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Get a pair of standard 6.5" speakers. Pretty much anything you buy will sound good in here, because face it, you're driving a Honda, and even with the Advanced 6 Speaker System none of the speakers bundled with the car are going to be of any quality whatsoever. Run to your local super-cheap car-audio warehouse and pick up a pair of 6.5"s for less than $80.00. Make sure that they're rated in between 30-150 watts. They should also be 3-way. 3-way is more important that high wattage numbers. A two-way system has one speaker for bass, and one for mids and highs. A three-way system has one woofer, one speaker for the mids, and a third, the tweeter. Instead of dividing the entire audio frequency into two parts, a 3-way divides it into 3. Less work for each speaker. $5-10 more, and a whole lot better audio.

First, you want to pop off your speaker covers. They're the plastic bits with holes in 'em towards the front of your door. There are typically two ways to go at this. First, remove your entire door panel. This is inadvisable because you have to take off all sorts of other things, such as handles, and it can actually break your weather sealing. Second, just pull that cheap little plastic bit off. In theory it's a removable part, but it rarely actually works. Expect the plastic ties to rip off, and expect them to glue the screen back on later.

Now you can see your speaker. Wave at it. Look at it tenderly, because this is the last time you'll see it functional. Take out a Phillips head screwdriver (medium sized) and start unscrewing the speaker. Take care to unscrew the speaker and not the housing by going after the screws closest to the steel ring. There are three, and one is kinda hiding at one o'clock (if you imagine an analog time-teller superimposed on your speaker).

Once the speaker is completely unscrewed, gently, gently pull it out until you can see a big gnarly plastic thing on the back. Grab a pair of wire cutters, and snip the two wires coming out of the back of the plastic thing as close to the speaker as you can. You will need as much wire as possible later on in the process, so cut as close to the speaker as you can manage! You don't need the plastic thing on the back. Throw it out, leave it attached to the speaker itself, recycle it, or do whatever.

Strip about an inch of insulation off the wires that are now poking out of the door, all lonely-like. This will be difficult. Persevere. Get a wire stripper if you don't already have one.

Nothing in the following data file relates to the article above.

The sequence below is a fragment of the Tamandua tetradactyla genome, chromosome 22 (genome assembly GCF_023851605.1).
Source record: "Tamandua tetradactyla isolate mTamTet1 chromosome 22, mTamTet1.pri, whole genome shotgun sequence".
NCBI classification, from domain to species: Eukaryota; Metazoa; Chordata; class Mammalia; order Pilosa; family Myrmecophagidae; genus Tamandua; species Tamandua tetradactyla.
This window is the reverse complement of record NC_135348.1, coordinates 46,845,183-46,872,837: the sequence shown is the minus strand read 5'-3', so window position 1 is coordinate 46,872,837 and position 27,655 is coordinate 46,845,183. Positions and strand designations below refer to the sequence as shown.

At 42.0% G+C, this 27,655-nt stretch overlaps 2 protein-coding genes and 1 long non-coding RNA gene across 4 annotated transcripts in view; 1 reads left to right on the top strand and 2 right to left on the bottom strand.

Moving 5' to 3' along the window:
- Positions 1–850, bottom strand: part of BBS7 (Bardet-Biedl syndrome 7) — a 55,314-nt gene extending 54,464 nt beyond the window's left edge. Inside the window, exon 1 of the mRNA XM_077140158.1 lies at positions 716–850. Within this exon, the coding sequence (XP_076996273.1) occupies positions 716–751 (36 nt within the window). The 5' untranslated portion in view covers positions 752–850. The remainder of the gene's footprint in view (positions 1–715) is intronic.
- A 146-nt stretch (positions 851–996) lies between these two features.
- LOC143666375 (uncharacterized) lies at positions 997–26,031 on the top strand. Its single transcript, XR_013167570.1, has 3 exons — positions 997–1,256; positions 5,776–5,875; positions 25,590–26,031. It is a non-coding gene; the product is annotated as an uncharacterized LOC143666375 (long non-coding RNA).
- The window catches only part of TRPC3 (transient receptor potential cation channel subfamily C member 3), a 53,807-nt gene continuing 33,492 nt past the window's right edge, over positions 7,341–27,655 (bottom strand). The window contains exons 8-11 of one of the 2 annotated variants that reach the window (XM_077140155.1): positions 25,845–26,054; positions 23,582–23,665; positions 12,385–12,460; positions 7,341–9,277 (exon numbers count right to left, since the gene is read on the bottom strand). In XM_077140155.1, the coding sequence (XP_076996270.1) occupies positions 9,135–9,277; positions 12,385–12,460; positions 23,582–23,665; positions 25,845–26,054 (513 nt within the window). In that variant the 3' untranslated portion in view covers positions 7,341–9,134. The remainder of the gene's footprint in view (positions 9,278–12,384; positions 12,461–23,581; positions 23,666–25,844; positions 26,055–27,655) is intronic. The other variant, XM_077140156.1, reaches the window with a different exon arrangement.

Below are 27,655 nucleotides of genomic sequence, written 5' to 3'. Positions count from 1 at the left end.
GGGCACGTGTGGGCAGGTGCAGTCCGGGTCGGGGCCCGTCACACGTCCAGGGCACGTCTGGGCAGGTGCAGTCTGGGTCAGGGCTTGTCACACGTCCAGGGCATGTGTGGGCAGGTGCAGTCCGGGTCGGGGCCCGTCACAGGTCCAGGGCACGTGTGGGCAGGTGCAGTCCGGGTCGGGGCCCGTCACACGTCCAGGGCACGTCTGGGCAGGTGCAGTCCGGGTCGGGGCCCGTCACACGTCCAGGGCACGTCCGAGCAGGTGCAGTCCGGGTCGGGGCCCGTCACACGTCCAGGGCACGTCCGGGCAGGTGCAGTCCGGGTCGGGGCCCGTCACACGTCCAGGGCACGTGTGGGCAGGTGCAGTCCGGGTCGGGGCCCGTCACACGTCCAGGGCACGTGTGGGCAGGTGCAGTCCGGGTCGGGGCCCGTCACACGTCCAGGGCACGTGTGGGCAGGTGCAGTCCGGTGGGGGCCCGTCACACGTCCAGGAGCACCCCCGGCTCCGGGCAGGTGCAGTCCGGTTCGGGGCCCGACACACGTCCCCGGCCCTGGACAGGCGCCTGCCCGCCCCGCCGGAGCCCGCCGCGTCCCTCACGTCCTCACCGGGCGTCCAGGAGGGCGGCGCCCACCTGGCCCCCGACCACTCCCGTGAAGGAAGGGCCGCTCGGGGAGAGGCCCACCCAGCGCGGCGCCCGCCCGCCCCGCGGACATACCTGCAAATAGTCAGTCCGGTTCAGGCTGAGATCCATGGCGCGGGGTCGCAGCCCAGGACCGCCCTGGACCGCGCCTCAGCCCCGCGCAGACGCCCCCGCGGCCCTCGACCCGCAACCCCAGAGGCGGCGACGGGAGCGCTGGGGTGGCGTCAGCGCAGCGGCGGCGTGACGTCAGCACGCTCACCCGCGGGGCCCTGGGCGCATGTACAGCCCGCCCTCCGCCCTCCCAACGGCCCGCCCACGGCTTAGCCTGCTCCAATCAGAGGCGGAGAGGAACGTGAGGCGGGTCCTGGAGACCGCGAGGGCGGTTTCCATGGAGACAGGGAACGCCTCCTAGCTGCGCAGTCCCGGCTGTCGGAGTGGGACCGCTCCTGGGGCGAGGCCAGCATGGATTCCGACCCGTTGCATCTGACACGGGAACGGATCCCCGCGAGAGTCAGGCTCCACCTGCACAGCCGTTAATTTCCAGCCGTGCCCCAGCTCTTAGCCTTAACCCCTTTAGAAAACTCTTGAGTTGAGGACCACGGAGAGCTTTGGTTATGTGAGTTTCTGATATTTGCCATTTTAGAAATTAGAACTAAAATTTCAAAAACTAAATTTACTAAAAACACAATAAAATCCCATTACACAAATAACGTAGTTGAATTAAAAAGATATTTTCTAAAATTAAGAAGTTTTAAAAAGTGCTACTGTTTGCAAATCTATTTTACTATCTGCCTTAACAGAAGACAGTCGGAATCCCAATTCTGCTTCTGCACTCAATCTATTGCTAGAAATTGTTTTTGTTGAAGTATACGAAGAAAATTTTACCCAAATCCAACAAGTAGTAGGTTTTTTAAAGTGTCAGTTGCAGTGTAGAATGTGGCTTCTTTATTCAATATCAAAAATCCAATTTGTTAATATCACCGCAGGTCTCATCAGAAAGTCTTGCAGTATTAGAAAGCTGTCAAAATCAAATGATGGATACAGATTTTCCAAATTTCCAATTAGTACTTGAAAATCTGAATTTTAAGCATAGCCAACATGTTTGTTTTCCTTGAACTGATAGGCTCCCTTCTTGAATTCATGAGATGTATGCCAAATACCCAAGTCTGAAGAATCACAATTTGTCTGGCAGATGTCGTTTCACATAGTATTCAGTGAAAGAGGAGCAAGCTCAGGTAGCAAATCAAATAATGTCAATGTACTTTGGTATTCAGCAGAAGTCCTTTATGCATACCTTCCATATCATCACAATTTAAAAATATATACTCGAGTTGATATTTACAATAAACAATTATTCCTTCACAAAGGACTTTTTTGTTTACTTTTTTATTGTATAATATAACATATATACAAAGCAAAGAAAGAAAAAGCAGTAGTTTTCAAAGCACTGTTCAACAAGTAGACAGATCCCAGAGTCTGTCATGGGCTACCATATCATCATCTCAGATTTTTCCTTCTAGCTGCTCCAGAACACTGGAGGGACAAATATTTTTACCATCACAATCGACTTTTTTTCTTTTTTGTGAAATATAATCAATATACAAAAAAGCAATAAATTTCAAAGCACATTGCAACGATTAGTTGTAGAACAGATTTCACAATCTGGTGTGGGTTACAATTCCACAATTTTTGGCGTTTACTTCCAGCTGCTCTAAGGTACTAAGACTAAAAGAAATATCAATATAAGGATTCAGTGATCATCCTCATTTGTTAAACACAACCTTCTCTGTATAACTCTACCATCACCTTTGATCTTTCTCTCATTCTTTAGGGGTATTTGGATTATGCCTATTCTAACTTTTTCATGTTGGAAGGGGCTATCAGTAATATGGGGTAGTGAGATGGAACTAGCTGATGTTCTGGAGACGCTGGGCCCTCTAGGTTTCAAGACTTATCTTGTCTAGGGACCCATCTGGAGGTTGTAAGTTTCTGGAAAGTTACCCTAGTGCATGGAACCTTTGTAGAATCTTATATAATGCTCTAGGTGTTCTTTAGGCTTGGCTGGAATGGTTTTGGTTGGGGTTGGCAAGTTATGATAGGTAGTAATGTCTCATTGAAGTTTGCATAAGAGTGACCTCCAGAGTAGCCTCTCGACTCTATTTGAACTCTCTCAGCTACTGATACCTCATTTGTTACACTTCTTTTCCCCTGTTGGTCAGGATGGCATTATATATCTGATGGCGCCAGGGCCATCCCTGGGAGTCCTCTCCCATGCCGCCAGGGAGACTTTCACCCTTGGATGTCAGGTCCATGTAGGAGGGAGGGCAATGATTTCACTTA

Your speakers should come with two pairs of wires, matched in length. This is the tricky part that requires steady hands and clear eyes. One wire in your door and one wire (of either pair in your speaker box) has a black stripe on it. Keeping in mind the mantra of "red to red, black to black", the wires with the black stripes on them are the ones that go together. Bend the end of the wire in the door into a fishhook, bend the wire from the box into a fish hook (the manufacturers usually pre-strip these for you), hook them together, and twist until they're firm. Solder them with a soldering iron. This is far more intimidating than it is difficult. Just do it and before you know it, it'll be done. Try not to put too much on, you'll short circuit your shiny new speaker, and possibly your head unit, and because it's a car, you might blow everything so don't. Done soldering? Wrap the whole shebang in electrical tape and repeat the process with the wires that don't have a black strip on them.

On the other end of these wires that came in the box there are odd little metal thingies. One's small, and the other's large. Look on the back of your new speaker. There are two prongs, unsurprisingly, large and small. They're currently on a plane, with the same orientation as the imaginary plane formed by the ring of the speaker. large tab into large slot (I'm talking about the speaker and the bracket on the end of the wire respectively), small tab into small slot. Bend the tab/slot combos so that the tabs are now pointing towards you (as the speaker faces away). This is so that the speaker fits in the door properly. And that's it. I told you you wouldn't need the plastic conglomeration on the back of the stock speakers.

Put the speaker in the hole. Screw it in. Tidy up your wires. If you've bought a decent speaker system (which if you followed my instructions you should have) there will be a bunch of holes around the outside. Your Honda accommodates most speakers, your only problem is lining the holes in the speaker up with the holes in the plastic mount the old speakers were mounted in. The speakers you bought should come with screws. If they didn't, use the screws from your old speakers. Like I said, screw it in.

Glue the speaker covers back on, preferably with some sort of plastic adhesive. Repeat on the other side.

See, isn't that better? Now do the 6"x9" set in the back.

Based on personal experience! Dispose of all electronic waste responsibly! A guide aimed at getting you on the road with noticeably better audio, not a guide aimed at teaching you what everything is or does or means. <>This is not for audiophiles. <>Fast, Cheap, Good. Choose two. <>Not responsible for mistakes you make. Not responsible for damages to anything as a result of reading these directions either directly or indirectly. I'm just covering my ass here.

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